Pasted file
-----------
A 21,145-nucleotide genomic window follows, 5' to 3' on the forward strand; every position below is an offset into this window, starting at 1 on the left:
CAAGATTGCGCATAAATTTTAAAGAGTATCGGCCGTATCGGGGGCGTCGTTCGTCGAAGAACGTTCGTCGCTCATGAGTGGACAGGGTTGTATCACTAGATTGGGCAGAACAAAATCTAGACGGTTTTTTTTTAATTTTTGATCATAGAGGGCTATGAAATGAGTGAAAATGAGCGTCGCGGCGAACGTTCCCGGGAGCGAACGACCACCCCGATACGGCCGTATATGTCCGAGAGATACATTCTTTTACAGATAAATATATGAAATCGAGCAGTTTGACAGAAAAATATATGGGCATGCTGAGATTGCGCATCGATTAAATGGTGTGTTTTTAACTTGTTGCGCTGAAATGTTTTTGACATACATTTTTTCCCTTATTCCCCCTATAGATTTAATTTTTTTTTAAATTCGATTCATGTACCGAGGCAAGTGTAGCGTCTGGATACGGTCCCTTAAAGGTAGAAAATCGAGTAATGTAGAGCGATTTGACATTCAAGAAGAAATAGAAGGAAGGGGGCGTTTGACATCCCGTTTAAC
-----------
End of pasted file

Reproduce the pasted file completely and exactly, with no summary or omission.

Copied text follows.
A 21,145-nucleotide genomic window follows, 5' to 3' on the forward strand; every position below is an offset into this window, starting at 1 on the left:
CAAGATTGCGCATAAATTTTAAAGAGTATCGGCCGTATCGGGGGCGTCGTTCGTCGAAGAACGTTCGTCGCTCATGAGTGGACAGGGTTGTATCACTAGATTGGGCAGAACAAAATCTAGACGGTTTTTTTTTAATTTTTGATCATAGAGGGCTATGAAATGAGTGAAAATGAGCGTCGCGGCGAACGTTCCCGGGAGCGAACGACCACCCCGATACGGCCGTATATGTCCGAGAGATACATTCTTTTACAGATAAATATATGAAATCGAGCAGTTTGACAGAAAAATATATGGGCATGCTGAGATTGCGCATCGATTAAATGGTGTGTTTTTAACTTGTTGCGCTGAAATGTTTTTGACATACATTTTTTCCCTTATTCCCCCTATAGATTTAATTTTTTTTTAAATTCGATTCATGTACCGAGGCAAGTGTAGCGTCTGGATACGGTCCCTTAAAGGTAGAAAATCGAGTAATGTAGAGCGATTTGACATTCAAGAAGAAATAGAAGGAAGGGGGCGTTTGACATCCCGTTTAAC